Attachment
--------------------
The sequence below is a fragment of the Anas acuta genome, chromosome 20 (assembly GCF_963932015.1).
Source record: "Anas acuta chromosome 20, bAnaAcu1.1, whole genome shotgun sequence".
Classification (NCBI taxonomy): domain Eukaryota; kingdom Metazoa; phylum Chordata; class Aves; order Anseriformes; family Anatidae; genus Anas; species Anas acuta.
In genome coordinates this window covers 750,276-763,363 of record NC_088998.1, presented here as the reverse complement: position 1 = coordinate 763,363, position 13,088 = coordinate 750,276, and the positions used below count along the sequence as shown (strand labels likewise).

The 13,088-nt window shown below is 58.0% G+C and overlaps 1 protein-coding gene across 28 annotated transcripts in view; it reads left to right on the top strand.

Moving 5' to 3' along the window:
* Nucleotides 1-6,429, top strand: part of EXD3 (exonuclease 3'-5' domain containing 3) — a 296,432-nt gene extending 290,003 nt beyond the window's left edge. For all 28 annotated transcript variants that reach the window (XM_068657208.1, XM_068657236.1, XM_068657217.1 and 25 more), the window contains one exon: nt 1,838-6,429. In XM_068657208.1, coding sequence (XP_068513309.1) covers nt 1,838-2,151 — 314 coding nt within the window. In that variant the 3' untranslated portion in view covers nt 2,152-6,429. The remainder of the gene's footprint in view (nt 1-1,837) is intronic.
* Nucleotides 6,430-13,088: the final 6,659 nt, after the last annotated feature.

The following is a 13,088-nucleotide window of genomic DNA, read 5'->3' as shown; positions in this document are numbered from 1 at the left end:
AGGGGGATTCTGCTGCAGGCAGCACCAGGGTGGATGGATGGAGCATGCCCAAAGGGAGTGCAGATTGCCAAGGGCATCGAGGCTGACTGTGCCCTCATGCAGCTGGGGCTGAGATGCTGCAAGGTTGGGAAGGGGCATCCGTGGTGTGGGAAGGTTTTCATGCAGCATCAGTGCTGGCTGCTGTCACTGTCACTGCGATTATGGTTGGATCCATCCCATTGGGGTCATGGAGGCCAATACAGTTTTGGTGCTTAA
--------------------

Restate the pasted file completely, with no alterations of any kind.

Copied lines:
The sequence below is a fragment of the Anas acuta genome, chromosome 20 (assembly GCF_963932015.1).
Source record: "Anas acuta chromosome 20, bAnaAcu1.1, whole genome shotgun sequence".
Classification (NCBI taxonomy): domain Eukaryota; kingdom Metazoa; phylum Chordata; class Aves; order Anseriformes; family Anatidae; genus Anas; species Anas acuta.
In genome coordinates this window covers 750,276-763,363 of record NC_088998.1, presented here as the reverse complement: position 1 = coordinate 763,363, position 13,088 = coordinate 750,276, and the positions used below count along the sequence as shown (strand labels likewise).

The 13,088-nt window shown below is 58.0% G+C and overlaps 1 protein-coding gene across 28 annotated transcripts in view; it reads left to right on the top strand.

Moving 5' to 3' along the window:
* Nucleotides 1-6,429, top strand: part of EXD3 (exonuclease 3'-5' domain containing 3) — a 296,432-nt gene extending 290,003 nt beyond the window's left edge. For all 28 annotated transcript variants that reach the window (XM_068657208.1, XM_068657236.1, XM_068657217.1 and 25 more), the window contains one exon: nt 1,838-6,429. In XM_068657208.1, coding sequence (XP_068513309.1) covers nt 1,838-2,151 — 314 coding nt within the window. In that variant the 3' untranslated portion in view covers nt 2,152-6,429. The remainder of the gene's footprint in view (nt 1-1,837) is intronic.
* Nucleotides 6,430-13,088: the final 6,659 nt, after the last annotated feature.

The following is a 13,088-nucleotide window of genomic DNA, read 5'->3' as shown; positions in this document are numbered from 1 at the left end:
AGGGGGATTCTGCTGCAGGCAGCACCAGGGTGGATGGATGGAGCATGCCCAAAGGGAGTGCAGATTGCCAAGGGCATCGAGGCTGACTGTGCCCTCATGCAGCTGGGGCTGAGATGCTGCAAGGTTGGGAAGGGGCATCCGTGGTGTGGGAAGGTTTTCATGCAGCATCAGTGCTGGCTGCTGTCACTGTCACTGCGATTATGGTTGGATCCATCCCATTGGGGTCATGGAGGCCAATACAGTTTTGGTGCTTAA